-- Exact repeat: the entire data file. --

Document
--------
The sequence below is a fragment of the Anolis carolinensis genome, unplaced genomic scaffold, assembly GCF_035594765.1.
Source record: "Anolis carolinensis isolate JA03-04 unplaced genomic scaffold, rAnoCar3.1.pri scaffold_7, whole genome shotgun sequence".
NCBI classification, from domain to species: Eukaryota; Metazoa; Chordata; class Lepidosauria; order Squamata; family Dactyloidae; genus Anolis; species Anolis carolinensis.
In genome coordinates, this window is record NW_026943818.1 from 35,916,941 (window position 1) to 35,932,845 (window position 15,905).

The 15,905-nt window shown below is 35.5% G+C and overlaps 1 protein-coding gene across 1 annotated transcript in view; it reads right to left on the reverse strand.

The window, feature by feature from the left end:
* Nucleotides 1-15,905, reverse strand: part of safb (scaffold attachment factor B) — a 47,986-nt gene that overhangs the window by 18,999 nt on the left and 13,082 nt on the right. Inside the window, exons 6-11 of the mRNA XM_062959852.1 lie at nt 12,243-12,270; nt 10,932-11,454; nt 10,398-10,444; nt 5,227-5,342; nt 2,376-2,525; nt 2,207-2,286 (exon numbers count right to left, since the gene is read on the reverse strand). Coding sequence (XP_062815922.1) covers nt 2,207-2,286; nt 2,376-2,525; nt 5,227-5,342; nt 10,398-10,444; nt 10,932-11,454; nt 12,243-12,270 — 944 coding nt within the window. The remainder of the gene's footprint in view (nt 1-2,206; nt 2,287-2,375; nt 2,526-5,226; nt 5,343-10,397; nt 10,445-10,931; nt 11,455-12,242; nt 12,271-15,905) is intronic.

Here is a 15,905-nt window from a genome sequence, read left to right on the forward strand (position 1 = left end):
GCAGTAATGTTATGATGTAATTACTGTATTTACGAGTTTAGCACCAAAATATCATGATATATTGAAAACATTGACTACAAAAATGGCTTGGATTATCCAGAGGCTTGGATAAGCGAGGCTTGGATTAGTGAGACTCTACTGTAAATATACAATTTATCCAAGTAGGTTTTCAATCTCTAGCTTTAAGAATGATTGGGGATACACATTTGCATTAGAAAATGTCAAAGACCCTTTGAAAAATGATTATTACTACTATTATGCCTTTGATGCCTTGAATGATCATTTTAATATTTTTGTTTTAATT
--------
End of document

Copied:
The sequence below is a fragment of the Anolis carolinensis genome, unplaced genomic scaffold, assembly GCF_035594765.1.
Source record: "Anolis carolinensis isolate JA03-04 unplaced genomic scaffold, rAnoCar3.1.pri scaffold_7, whole genome shotgun sequence".
NCBI classification, from domain to species: Eukaryota; Metazoa; Chordata; class Lepidosauria; order Squamata; family Dactyloidae; genus Anolis; species Anolis carolinensis.
In genome coordinates, this window is record NW_026943818.1 from 35,916,941 (window position 1) to 35,932,845 (window position 15,905).

The 15,905-nt window shown below is 35.5% G+C and overlaps 1 protein-coding gene across 1 annotated transcript in view; it reads right to left on the reverse strand.

The window, feature by feature from the left end:
* Nucleotides 1-15,905, reverse strand: part of safb (scaffold attachment factor B) — a 47,986-nt gene that overhangs the window by 18,999 nt on the left and 13,082 nt on the right. Inside the window, exons 6-11 of the mRNA XM_062959852.1 lie at nt 12,243-12,270; nt 10,932-11,454; nt 10,398-10,444; nt 5,227-5,342; nt 2,376-2,525; nt 2,207-2,286 (exon numbers count right to left, since the gene is read on the reverse strand). Coding sequence (XP_062815922.1) covers nt 2,207-2,286; nt 2,376-2,525; nt 5,227-5,342; nt 10,398-10,444; nt 10,932-11,454; nt 12,243-12,270 — 944 coding nt within the window. The remainder of the gene's footprint in view (nt 1-2,206; nt 2,287-2,375; nt 2,526-5,226; nt 5,343-10,397; nt 10,445-10,931; nt 11,455-12,242; nt 12,271-15,905) is intronic.

Here is a 15,905-nt window from a genome sequence, read left to right on the forward strand (position 1 = left end):
GCAGTAATGTTATGATGTAATTACTGTATTTACGAGTTTAGCACCAAAATATCATGATATATTGAAAACATTGACTACAAAAATGGCTTGGATTATCCAGAGGCTTGGATAAGCGAGGCTTGGATTAGTGAGACTCTACTGTAAATATACAATTTATCCAAGTAGGTTTTCAATCTCTAGCTTTAAGAATGATTGGGGATACACATTTGCATTAGAAAATGTCAAAGACCCTTTGAAAAATGATTATTACTACTATTATGCCTTTGATGCCTTGAATGATCATTTTAATATTTTTGTTTTAATT